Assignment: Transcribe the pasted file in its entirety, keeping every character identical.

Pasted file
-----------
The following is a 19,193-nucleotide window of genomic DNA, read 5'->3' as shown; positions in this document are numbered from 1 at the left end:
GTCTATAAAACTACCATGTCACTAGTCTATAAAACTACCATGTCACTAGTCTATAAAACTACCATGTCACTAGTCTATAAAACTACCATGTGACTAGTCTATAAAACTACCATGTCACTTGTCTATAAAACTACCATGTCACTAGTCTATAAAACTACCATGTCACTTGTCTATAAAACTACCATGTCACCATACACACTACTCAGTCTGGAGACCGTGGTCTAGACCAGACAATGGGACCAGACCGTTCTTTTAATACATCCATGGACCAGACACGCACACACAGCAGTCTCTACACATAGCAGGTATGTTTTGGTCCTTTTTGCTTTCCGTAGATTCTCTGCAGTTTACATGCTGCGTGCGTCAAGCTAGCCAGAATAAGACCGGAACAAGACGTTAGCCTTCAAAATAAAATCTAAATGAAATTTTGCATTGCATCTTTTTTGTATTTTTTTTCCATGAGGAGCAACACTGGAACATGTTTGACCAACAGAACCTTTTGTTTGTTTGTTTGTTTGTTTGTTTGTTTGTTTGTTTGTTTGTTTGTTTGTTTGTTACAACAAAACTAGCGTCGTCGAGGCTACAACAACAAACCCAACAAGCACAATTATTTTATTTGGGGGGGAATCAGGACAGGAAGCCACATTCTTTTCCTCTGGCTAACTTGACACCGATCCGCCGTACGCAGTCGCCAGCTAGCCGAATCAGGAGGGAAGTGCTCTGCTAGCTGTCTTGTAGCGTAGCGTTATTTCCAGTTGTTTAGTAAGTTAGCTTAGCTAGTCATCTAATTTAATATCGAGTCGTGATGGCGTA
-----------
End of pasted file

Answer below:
The following is a 19,193-nucleotide window of genomic DNA, read 5'->3' as shown; positions in this document are numbered from 1 at the left end:
GTCTATAAAACTACCATGTCACTAGTCTATAAAACTACCATGTCACTAGTCTATAAAACTACCATGTCACTAGTCTATAAAACTACCATGTGACTAGTCTATAAAACTACCATGTCACTTGTCTATAAAACTACCATGTCACTAGTCTATAAAACTACCATGTCACTTGTCTATAAAACTACCATGTCACCATACACACTACTCAGTCTGGAGACCGTGGTCTAGACCAGACAATGGGACCAGACCGTTCTTTTAATACATCCATGGACCAGACACGCACACACAGCAGTCTCTACACATAGCAGGTATGTTTTGGTCCTTTTTGCTTTCCGTAGATTCTCTGCAGTTTACATGCTGCGTGCGTCAAGCTAGCCAGAATAAGACCGGAACAAGACGTTAGCCTTCAAAATAAAATCTAAATGAAATTTTGCATTGCATCTTTTTTGTATTTTTTTTCCATGAGGAGCAACACTGGAACATGTTTGACCAACAGAACCTTTTGTTTGTTTGTTTGTTTGTTTGTTTGTTTGTTTGTTTGTTTGTTTGTTTGTTTGTTACAACAAAACTAGCGTCGTCGAGGCTACAACAACAAACCCAACAAGCACAATTATTTTATTTGGGGGGGAATCAGGACAGGAAGCCACATTCTTTTCCTCTGGCTAACTTGACACCGATCCGCCGTACGCAGTCGCCAGCTAGCCGAATCAGGAGGGAAGTGCTCTGCTAGCTGTCTTGTAGCGTAGCGTTATTTCCAGTTGTTTAGTAAGTTAGCTTAGCTAGTCATCTAATTTAATATCGAGTCGTGATGGCGTA